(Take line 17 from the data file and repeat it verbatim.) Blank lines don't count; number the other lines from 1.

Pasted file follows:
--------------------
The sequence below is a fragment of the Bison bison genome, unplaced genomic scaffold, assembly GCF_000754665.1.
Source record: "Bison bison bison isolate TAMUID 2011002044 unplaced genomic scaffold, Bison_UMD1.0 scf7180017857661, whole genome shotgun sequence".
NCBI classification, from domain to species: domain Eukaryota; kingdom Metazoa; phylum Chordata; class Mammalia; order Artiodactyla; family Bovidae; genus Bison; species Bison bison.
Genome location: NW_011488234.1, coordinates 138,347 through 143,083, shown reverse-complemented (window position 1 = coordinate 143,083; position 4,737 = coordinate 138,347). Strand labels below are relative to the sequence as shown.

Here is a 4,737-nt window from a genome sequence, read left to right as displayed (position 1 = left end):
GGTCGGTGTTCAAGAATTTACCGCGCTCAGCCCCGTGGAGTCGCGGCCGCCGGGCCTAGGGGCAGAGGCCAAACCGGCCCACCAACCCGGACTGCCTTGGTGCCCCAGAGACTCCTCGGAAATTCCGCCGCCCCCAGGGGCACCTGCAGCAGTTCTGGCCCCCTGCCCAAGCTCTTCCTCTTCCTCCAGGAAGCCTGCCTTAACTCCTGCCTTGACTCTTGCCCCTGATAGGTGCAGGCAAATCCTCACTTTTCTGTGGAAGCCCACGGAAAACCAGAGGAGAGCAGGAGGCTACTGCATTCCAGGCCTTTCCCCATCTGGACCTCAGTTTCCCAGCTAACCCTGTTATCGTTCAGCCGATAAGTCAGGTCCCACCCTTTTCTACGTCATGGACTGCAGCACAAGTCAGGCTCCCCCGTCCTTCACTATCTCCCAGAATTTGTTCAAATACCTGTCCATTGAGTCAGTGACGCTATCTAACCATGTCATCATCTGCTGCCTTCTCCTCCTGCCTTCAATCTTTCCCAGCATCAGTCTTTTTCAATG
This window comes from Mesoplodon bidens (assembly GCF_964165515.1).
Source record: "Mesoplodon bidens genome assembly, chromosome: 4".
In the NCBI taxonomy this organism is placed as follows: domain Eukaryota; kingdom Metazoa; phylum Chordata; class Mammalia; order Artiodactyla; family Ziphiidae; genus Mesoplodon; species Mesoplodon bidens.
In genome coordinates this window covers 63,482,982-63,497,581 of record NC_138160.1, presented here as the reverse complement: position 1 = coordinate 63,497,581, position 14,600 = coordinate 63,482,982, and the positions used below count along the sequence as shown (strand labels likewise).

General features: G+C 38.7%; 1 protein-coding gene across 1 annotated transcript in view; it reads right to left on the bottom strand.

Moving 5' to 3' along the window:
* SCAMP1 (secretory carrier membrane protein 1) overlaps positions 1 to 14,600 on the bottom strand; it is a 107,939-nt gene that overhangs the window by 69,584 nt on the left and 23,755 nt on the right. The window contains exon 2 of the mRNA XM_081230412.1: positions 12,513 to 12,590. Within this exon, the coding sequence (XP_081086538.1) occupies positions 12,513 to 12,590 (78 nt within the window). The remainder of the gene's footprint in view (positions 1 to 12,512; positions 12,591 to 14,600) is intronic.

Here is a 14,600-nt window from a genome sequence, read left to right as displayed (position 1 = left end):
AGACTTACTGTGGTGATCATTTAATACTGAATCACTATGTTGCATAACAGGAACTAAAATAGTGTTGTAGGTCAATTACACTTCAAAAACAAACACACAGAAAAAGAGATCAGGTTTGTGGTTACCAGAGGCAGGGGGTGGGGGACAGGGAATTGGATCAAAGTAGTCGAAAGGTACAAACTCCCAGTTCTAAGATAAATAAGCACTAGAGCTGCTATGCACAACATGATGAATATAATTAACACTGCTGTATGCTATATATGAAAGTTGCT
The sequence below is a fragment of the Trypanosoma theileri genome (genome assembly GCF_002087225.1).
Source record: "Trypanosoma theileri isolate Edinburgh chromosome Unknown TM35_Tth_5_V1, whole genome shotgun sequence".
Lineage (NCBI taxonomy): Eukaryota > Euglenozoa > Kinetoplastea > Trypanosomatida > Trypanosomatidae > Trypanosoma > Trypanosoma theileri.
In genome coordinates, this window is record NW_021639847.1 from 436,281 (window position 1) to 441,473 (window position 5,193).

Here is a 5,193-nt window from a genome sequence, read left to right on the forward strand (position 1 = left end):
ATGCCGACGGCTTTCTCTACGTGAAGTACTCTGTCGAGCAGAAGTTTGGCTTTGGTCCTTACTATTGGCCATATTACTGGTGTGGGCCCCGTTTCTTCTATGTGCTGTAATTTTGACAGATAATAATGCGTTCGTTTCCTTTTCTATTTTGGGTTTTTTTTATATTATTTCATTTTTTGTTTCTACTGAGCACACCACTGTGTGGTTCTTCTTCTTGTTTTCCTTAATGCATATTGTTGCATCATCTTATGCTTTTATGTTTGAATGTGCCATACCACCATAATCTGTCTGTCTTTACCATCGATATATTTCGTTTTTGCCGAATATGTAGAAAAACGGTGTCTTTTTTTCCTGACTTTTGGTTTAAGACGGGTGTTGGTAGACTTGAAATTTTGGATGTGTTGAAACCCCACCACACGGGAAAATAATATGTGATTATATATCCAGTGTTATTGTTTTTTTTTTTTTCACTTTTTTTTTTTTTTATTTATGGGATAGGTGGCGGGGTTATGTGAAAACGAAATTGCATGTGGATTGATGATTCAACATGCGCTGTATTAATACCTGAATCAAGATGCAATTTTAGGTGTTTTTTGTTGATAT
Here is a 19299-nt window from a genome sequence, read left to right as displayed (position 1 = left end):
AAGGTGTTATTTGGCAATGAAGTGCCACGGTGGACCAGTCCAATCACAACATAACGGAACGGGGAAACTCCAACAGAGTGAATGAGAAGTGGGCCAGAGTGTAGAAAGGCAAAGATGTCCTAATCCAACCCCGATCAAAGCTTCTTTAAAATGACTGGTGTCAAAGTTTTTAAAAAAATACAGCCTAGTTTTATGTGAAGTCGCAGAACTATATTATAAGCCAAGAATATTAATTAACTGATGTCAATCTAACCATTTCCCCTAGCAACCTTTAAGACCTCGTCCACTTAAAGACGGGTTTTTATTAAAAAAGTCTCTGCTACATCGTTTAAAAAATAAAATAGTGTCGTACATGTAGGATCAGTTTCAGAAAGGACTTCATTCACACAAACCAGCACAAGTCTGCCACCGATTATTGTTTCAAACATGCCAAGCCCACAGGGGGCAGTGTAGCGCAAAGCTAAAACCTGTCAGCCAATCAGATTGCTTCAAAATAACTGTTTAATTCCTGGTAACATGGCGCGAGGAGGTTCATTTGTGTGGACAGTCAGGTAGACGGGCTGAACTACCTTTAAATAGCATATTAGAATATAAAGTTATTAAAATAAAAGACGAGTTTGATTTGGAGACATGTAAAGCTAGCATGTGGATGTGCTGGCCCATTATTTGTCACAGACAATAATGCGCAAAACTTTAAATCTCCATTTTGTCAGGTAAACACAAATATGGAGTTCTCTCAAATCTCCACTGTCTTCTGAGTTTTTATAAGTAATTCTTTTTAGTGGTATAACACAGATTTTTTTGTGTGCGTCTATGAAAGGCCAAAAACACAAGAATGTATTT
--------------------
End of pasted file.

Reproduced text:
Source record: "Trypanosoma theileri isolate Edinburgh chromosome Unknown TM35_Tth_5_V1, whole genome shotgun sequence".